Notes from the MicroCredit Summit

I was in Abu Dhabi at the MicroCredit Summit for four days - 14-17 March. I was honored to have been invited to the Leadership Council for the campaign - more on this later. 

I have steered my own efforts away from micro-credit to community-based, savings-led groups. But it's good to recognize some of the positive impact of the microcredit movement, things that might be forgotten:

  • Microcredit showed the importance in people's lives of getting together lump sums when they need them - poor people are less concerned about whether they come from saving or credit - they just need the money to feed their kids or fix the roof.
  • Microcredit institutions set the bar high for efficiency and outreach. When I first visited the Grameen Bank in 1987, I was leaving an institution that had made 700 loans in four years. Grameen had two million clients at the time. They taught us to think big.
  • Finally, microcredit showed us a lesson that we are still learning - that local institutions can be wonderfully effective. They appreciate their international partners, but don't need or want or benefit from international control. Find the right leaders, and empower them, and then step out of the way.

Mohammed Yunus spoke to the opening plenary. He said he was committed to "three zeros":

  • Zero poverty. Which he completely believes is possible. And for him, an element of eliminating poverty is what can be called right livelihood: he wants people to play the principal role in bettering their lives. "Welfare doesn't eliminate poverty - it only hides it".
  • Zero unemployment. This goes hand in hand with eliminating poverty. He has remarkable disdain for people simply looking for jobs. He is such a social entrepreneur himself, that he assumes that path is good for everyone. He may be right, but perhaps he doesn't recognize how rare people like him are.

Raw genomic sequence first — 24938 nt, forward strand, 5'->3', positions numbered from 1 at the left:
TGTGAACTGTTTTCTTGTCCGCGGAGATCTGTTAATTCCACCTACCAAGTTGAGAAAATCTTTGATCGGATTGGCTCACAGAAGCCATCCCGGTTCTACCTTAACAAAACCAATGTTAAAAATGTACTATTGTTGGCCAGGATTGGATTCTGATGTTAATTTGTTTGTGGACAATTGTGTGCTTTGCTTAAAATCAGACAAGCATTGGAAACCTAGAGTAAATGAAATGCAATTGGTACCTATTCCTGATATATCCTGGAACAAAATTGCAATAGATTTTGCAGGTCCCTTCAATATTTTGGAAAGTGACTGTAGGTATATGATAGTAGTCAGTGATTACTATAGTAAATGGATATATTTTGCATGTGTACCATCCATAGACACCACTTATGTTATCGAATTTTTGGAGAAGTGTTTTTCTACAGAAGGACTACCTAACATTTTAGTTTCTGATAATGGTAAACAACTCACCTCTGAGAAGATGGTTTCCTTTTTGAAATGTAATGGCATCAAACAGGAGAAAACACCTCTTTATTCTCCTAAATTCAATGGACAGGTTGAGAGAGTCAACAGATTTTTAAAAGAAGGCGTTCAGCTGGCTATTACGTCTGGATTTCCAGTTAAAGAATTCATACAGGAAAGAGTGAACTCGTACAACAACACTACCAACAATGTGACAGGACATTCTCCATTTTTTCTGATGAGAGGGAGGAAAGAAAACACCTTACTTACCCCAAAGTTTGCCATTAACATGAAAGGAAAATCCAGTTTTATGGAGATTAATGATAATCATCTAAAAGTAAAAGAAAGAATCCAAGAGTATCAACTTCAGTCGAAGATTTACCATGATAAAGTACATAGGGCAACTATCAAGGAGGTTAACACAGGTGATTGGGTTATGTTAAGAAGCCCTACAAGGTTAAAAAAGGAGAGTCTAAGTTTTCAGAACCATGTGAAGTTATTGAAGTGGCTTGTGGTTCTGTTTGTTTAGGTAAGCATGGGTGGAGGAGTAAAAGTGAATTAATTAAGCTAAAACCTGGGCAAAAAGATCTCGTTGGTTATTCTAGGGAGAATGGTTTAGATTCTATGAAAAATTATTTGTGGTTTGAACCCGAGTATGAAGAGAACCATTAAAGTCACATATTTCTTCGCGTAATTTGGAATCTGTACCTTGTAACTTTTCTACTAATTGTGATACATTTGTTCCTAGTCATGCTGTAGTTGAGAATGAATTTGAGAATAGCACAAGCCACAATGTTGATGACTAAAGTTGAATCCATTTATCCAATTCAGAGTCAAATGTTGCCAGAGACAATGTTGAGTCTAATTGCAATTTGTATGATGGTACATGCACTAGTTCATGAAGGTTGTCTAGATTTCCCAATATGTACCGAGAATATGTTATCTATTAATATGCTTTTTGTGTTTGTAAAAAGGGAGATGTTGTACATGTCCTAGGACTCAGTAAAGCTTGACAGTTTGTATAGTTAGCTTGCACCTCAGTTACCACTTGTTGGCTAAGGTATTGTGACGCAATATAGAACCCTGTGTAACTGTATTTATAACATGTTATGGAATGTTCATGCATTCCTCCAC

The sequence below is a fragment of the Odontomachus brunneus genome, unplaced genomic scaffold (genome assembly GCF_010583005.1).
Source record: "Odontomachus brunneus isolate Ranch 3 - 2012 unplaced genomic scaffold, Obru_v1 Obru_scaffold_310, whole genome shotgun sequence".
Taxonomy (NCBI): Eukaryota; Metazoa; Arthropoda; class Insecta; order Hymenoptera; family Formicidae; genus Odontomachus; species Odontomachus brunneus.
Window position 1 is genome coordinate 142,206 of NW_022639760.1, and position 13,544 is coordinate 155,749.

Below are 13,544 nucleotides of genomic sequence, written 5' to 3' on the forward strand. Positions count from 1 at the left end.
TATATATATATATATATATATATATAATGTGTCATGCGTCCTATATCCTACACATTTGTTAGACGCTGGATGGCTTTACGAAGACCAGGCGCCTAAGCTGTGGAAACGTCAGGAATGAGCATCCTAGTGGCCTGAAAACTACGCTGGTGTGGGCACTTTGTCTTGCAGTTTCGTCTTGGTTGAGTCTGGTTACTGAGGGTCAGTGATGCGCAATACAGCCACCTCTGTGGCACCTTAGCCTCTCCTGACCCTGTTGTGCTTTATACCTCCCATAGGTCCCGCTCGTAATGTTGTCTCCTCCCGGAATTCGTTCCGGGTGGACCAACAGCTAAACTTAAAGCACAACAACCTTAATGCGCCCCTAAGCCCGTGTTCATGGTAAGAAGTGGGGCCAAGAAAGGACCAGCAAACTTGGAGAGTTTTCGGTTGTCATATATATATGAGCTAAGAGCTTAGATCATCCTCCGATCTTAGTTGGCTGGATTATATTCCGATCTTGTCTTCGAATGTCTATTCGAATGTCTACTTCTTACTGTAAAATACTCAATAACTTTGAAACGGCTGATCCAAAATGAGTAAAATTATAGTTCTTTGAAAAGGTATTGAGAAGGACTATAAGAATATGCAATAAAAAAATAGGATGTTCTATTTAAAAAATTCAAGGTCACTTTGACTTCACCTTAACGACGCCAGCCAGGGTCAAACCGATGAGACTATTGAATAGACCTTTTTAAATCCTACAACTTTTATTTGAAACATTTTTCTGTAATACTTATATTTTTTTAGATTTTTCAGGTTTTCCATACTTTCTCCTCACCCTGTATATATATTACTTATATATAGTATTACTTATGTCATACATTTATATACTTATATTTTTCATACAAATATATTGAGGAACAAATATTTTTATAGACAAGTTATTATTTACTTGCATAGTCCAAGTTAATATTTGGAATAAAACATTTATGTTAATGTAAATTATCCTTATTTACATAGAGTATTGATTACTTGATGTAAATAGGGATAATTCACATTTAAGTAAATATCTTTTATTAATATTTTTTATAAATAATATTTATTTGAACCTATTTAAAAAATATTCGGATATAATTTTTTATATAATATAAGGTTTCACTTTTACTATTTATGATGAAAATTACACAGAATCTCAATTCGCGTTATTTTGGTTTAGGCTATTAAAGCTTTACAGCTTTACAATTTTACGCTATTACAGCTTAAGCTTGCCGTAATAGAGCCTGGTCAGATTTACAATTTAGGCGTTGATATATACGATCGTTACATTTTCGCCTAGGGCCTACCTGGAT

• Zero net carbon emissions. First mention of carbon or climate change at the conference so far, despite the fact that climate change can eat up all the gains of the good works of the people present.
Mohammed Yunus

Mohammed Yunus

Professor Yunus was particularly brilliant, I thought. He keeps promoting his idea of social enterprises, business which, he say, make enough profit to stay in business, but do not return profit to the owners, and exist to make a difference in the world. During one presentation, a moderator kept pressuring him: "But Dr. Yunus, don't you think businesses need to make money for the owners? Isn't that their purpose?" Yunus kept staying on course: "I'm just giving you my definition of a social enterprise. You can be a profit maximizer if you like, or anyone can. It's just a definition." But, he added, "Of course, my personal preference is that all businesses be social enterprises!"


I enjoyed moderating a panel discussion on savings-led community-managed microfinance - the panel consisted of Hugh Allen, of VSL Associates; Mark Staehli of Aga Khan Foundation; and Frances Frasier of Positive Planet. The presentations were lucid, and the questions from the floor were spot on:

  • Shouldn't we be including Self-Help Groups from India? millions of them really are savings groups - they only save.
  • What do you think of forming groups of Syrians and Jordanians? (I said, Nelson Mandela said, 'Start a project with your enemy then he becomes your partner.")
  • What value do SGs add, compared to existing structures like ROSCAs and Stokvelds? 

All good questions that led to interesting discussions. 


I am part of a group working to create an action team that will advise the MicroCredit Summit Campaign. Community led microfinance is one of the areas of concentration of the MicroCredit Summit and in our first discussions, we looked at:

  • Advocacy areas (such as getting the World Bank to afford more credibility to SGs, Helping to expand the participation of SGs in social protection programs by highlighting what’s already happening);
  • Publicizing efforts to reach the ultra poor with SGs;
  • Research to find the sweet spot in interactions between the formal and the informal.

This is ongoing work, and so this blog will end here - to be continued eventually. 

Paul Rippey